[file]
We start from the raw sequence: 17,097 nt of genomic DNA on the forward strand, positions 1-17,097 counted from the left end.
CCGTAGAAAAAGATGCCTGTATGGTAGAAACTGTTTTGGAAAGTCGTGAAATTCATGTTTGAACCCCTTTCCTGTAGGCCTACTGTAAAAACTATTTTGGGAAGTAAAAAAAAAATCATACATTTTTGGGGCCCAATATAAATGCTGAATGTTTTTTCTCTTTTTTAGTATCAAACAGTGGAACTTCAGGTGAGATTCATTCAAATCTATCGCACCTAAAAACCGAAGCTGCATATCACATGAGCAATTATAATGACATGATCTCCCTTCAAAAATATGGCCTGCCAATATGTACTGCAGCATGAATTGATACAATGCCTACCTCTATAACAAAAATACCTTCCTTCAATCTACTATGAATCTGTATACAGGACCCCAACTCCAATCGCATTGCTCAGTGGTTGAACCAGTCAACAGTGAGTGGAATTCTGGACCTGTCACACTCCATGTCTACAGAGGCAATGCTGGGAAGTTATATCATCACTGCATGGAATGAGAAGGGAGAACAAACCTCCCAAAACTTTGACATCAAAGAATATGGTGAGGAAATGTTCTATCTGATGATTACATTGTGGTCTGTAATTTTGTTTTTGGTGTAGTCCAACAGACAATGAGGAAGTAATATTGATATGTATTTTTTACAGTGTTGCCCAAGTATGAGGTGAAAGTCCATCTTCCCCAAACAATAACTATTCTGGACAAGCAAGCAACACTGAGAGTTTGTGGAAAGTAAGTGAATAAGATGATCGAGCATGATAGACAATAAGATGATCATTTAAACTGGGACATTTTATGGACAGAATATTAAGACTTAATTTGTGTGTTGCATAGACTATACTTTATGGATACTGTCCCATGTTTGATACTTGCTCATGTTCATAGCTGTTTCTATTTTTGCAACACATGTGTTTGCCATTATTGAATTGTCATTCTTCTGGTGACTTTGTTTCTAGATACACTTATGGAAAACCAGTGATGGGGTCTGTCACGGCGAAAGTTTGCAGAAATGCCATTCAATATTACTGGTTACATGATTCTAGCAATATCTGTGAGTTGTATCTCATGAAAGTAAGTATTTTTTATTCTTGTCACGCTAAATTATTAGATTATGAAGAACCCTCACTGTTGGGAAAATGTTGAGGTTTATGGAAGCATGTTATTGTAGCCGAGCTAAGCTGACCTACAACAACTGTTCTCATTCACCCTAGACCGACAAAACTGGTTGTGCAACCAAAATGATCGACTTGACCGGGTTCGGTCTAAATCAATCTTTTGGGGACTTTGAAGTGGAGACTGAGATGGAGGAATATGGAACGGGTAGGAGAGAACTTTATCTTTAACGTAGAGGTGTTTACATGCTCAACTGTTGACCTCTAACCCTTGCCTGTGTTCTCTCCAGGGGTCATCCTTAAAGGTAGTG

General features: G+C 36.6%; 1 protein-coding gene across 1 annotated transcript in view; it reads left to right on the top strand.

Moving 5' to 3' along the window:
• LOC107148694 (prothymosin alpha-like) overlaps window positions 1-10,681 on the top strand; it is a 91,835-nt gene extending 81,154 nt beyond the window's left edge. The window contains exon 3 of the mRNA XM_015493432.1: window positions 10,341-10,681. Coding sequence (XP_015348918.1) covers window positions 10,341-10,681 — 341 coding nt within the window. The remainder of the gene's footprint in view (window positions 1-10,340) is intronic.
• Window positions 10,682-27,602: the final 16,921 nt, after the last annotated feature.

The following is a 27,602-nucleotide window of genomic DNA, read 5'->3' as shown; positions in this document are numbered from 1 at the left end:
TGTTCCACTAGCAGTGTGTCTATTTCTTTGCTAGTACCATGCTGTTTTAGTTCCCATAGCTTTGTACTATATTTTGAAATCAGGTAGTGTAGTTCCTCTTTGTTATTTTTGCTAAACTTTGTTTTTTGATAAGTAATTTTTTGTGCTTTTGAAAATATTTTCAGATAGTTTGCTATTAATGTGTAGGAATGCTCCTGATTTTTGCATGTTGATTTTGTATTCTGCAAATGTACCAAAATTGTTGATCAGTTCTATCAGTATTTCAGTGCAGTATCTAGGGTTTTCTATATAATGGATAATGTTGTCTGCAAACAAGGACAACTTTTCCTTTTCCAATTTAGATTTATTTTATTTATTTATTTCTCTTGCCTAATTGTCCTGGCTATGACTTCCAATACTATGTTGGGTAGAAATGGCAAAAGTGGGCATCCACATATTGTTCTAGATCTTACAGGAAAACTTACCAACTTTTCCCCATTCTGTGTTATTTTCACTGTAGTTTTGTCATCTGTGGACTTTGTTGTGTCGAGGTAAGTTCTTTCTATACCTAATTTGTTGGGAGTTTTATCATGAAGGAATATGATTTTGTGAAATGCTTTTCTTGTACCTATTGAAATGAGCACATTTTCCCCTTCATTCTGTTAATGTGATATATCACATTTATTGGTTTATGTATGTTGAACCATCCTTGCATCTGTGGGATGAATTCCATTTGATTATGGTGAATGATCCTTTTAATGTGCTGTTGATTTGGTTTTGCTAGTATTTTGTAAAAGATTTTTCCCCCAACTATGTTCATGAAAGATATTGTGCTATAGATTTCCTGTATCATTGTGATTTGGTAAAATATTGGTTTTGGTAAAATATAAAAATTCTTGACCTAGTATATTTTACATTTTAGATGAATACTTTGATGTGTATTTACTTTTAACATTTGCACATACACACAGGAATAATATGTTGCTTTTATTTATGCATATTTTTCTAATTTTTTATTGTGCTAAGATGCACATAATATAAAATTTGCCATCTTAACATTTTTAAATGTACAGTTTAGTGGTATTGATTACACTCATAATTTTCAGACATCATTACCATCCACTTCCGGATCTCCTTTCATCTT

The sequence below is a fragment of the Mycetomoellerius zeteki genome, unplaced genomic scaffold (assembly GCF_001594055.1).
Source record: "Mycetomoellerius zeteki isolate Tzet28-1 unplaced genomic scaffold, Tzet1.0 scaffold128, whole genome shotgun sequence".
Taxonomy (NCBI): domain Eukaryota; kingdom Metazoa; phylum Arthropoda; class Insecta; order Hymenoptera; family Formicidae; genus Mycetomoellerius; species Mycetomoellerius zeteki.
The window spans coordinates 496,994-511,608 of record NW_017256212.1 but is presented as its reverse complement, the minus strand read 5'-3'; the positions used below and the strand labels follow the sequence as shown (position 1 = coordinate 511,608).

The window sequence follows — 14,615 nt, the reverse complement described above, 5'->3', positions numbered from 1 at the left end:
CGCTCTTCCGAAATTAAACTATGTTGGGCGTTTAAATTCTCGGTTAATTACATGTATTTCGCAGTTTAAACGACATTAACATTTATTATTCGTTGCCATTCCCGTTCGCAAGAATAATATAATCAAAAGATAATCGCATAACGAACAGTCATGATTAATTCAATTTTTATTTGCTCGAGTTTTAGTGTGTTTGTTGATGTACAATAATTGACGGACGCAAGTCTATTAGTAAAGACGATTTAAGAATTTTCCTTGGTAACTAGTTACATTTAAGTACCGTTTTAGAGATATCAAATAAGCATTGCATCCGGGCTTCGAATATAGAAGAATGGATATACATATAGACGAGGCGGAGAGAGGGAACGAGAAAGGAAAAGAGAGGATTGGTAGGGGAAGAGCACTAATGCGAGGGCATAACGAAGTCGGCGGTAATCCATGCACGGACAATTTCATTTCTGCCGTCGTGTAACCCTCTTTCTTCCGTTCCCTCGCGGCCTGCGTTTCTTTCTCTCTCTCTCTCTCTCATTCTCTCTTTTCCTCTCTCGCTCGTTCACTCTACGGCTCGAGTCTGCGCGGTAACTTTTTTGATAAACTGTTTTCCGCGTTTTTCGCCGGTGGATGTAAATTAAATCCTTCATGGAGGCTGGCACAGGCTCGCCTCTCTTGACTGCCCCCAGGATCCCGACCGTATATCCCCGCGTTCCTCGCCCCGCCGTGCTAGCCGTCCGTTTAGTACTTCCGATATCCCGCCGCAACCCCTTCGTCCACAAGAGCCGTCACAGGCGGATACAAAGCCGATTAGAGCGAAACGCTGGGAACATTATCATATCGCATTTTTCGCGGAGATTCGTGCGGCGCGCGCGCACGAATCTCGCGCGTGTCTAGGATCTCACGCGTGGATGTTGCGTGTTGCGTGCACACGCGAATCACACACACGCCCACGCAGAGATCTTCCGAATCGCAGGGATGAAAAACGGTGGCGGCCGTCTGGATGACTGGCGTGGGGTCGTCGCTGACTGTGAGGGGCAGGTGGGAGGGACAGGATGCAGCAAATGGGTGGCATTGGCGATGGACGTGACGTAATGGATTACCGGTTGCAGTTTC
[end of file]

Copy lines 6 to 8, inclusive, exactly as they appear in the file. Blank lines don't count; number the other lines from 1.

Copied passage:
• Window positions 10,682-27,602: the final 16,921 nt, after the last annotated feature.

The following is a 27,602-nucleotide window of genomic DNA, read 5'->3' as shown; positions in this document are numbered from 1 at the left end:
TGTTCCACTAGCAGTGTGTCTATTTCTTTGCTAGTACCATGCTGTTTTAGTTCCCATAGCTTTGTACTATATTTTGAAATCAGGTAGTGTAGTTCCTCTTTGTTATTTTTGCTAAACTTTGTTTTTTGATAAGTAATTTTTTGTGCTTTTGAAAATATTTTCAGATAGTTTGCTATTAATGTGTAGGAATGCTCCTGATTTTTGCATGTTGATTTTGTATTCTGCAAATGTACCAAAATTGTTGATCAGTTCTATCAGTATTTCAGTGCAGTATCTAGGGTTTTCTATATAATGGATAATGTTGTCTGCAAACAAGGACAACTTTTCCTTTTCCAATTTAGATTTATTTTATTTATTTATTTCTCTTGCCTAATTGTCCTGGCTATGACTTCCAATACTATGTTGGGTAGAAATGGCAAAAGTGGGCATCCACATATTGTTCTAGATCTTACAGGAAAACTTACCAACTTTTCCCCATTCTGTGTTATTTTCACTGTAGTTTTGTCATCTGTGGACTTTGTTGTGTCGAGGTAAGTTCTTTCTATACCTAATTTGTTGGGAGTTTTATCATGAAGGAATATGATTTTGTGAAATGCTTTTCTTGTACCTATTGAAATGAGCACATTTTCCCCTTCATTCTGTTAATGTGATATATCACATTTATTGGTTTATGTATGTTGAACCATCCTTGCATCTGTGGGATGAATTCCATTTGATTATGGTGAATGATCCTTTTAATGTGCTGTTGATTTGGTTTTGCTAGTATTTTGTAAAAGATTTTTCCCCCAACTATGTTCATGAAAGATATTGTGCTATAGATTTCCTGTATCATTGTGATTTGGTAAAATATTGGTTTTGGTAAAATATAAAAATTCTTGACCTAGTATATTTTACATTTTAGATGAATACTTTGATGTGTATTTACTTTTAACATTTGCACATACACACAGGAATAATATGTTGCTTTTATTTATGCATATTTTTCTAATTTTTTATTGTGCTAAGATGCACATAATATAAAATTTGCCATCTTAACATTTTTAAATGTACAGTTTAGTGGTATTGATTACACTCATAATTTTCAGACATCATTACCATCCACTTCCGGATCTCCTTTCATCTT